to be given as much control of his own fate as possible.
In some ways, that’s where Joseph was treated unfairly in his first head-coaching
chance. He had input, but so much — including personnel and draft decisions made before he was hired and the lack of
an elite quarterback— wasn’t of his doing.
Fangio decided not to get the band back together. That’s especially savvy
because he wasn’t part of the band that would be reunited.
I’m a believer in the CEO head coaching approach. Hire
elite coordinators and let them do their jobs, with input — but not sabotaging interference — from above. Many
first-time head coaches tried to follow that model, but then jump in on game day and foul everything up. In that sense, it’s
preferable to have the head coach wholeheartedly act as his own coordinator rather than occasionally leap into the process
and undercut the chances for success. I’m still uneasy, though, about Fangio calling the defensive signals and
running that side of the ball, even if the coordinator title eventually is bestowed on someone else for cosmetic reasons and/or
a means of helping an assistant out with his resume and justifying a raise.
First and foremost, he has been an effective coordinator
from the birds-eye view in the coaches’ booth at the press box level. Operating as the head coach from there is out
of the question. So he will be on the sideline, and it will require an adjustment period for Fangio. Most likely, he also
will seek and hire an assistant he knows and trusts to act as his eyes from above as the defensive decisions are made in the
time it takes to snap fingers. Others have been their own coordinators, whether that’s acknowledged in the coaching
staff titles or otherwise. It can work. But it would be more efficient to have Fangio concentrating on putting his stamp on
this team as a head coach. Period.
There are other reasons Kubiak returning to the staff didn’t make sense.
One is that,
depending on the model, it often is at least as hard and is more time-consuming to be an offensive coordinator than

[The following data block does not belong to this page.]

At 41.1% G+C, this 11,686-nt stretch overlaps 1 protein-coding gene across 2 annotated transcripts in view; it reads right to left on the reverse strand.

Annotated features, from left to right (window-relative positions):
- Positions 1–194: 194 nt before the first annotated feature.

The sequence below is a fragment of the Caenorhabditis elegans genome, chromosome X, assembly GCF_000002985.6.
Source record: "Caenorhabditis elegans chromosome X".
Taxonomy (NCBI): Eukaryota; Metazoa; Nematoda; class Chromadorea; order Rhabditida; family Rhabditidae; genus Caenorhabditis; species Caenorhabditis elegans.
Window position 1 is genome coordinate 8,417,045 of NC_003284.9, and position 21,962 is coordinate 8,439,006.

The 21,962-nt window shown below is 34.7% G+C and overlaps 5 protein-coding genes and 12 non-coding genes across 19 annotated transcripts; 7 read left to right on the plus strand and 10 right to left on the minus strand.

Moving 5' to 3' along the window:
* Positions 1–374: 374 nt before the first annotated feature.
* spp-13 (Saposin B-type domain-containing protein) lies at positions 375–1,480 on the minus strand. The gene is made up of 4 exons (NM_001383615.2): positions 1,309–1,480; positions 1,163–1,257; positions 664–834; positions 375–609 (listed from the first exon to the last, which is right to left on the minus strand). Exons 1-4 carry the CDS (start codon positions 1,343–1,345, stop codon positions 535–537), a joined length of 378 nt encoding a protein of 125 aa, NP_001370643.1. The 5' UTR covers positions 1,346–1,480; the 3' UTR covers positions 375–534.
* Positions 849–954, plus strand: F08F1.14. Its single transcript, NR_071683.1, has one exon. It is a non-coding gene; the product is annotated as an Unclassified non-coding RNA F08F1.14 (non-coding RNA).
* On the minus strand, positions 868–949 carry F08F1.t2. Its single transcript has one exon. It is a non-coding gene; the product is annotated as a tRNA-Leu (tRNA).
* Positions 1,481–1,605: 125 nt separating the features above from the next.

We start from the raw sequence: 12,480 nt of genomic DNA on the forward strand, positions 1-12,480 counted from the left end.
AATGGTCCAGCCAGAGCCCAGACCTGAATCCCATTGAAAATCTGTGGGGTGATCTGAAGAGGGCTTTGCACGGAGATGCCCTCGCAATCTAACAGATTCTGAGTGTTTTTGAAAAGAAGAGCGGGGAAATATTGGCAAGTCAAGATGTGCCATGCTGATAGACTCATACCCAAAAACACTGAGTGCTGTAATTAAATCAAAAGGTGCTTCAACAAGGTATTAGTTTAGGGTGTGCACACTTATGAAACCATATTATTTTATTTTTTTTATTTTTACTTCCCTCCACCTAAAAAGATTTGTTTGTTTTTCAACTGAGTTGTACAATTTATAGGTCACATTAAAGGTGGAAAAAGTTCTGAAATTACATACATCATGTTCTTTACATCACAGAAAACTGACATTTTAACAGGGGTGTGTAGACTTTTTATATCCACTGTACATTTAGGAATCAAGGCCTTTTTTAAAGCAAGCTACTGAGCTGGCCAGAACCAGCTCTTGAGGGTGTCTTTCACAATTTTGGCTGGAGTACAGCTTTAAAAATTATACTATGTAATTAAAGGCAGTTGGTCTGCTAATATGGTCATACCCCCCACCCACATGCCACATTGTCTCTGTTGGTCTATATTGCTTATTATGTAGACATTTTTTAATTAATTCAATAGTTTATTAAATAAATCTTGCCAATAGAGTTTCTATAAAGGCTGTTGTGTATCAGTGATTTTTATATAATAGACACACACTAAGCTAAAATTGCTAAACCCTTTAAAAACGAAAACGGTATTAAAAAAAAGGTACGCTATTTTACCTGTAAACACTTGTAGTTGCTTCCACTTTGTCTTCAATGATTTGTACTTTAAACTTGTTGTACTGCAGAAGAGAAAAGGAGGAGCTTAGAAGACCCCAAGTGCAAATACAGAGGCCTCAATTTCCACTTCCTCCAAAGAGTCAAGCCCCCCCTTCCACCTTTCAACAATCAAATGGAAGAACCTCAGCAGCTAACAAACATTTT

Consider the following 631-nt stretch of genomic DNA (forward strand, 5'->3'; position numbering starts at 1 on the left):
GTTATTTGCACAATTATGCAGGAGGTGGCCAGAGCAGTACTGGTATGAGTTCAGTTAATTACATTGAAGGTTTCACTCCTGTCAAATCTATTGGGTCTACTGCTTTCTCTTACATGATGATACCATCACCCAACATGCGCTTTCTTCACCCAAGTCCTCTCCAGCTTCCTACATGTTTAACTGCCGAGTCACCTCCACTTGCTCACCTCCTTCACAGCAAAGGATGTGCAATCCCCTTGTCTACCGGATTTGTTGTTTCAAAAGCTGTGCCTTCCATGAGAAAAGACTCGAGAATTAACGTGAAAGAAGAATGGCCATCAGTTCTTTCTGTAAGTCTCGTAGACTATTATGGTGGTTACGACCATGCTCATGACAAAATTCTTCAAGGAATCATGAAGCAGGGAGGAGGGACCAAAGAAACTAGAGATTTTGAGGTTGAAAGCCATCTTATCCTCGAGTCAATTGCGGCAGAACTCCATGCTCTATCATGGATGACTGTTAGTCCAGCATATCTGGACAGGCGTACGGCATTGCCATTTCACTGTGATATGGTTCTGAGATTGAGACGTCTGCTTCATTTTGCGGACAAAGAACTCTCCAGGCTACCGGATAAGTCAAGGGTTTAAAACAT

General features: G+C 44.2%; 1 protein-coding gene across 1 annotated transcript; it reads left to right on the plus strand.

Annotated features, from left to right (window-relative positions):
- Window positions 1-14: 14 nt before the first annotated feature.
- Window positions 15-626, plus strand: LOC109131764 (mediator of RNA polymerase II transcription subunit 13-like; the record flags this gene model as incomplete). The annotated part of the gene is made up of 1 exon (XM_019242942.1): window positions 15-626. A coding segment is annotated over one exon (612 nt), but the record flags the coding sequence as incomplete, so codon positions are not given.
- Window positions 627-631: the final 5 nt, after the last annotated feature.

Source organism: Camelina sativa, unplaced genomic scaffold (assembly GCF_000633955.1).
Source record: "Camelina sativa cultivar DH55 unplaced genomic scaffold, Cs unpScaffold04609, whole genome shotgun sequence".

to be a head coach. Klis and others portrayed Kubiak as having decided he could handle the return to coaching full-time. There,
the lights stay on late in the office, though the digital age has made it much easier for entire football operation staff
to assemble, summon and study scouting footage. The argument used to be that coordinators don’t have to deal with the
media. That’s no longer close to the truth. Coordinators speak to the media once a week and no longer are shadowy figures,
and many coordinators’ cell numbers are in the contacts of national and local media members.
Pressure on head coaches is immense.
Kubiak, who is going to consider other offensive coordinator possibilities, not so long ago recoiled from that part of the
job. It imperiled his health, including when he suffered a mini-stroke in 2013 with the Texans and headache issues with the
Broncos in 2016.
It wouldn’t have been much different if he jumped back in as the effective co-coach. If he immersed himself
in the job, which coordinators must do to be effective, the health risk would have been virtually the same as if he was the
official head coach again. Kubiak is savvy. I assume he knows that some of the sleep-in-the-office dogma is ridiculous and
often more showmanship than it is necessary. But, still, no coach — including a first-time head coach — can abide
a coordinator whose heart won’t be (and won’t remain) 100 percent into the job.
A better idea was Kubiak returning
as head coach. If that wasn’t possible, for whatever reason, it was time to completely move on.
And let Fangio be completely in
charge … at least of the staff.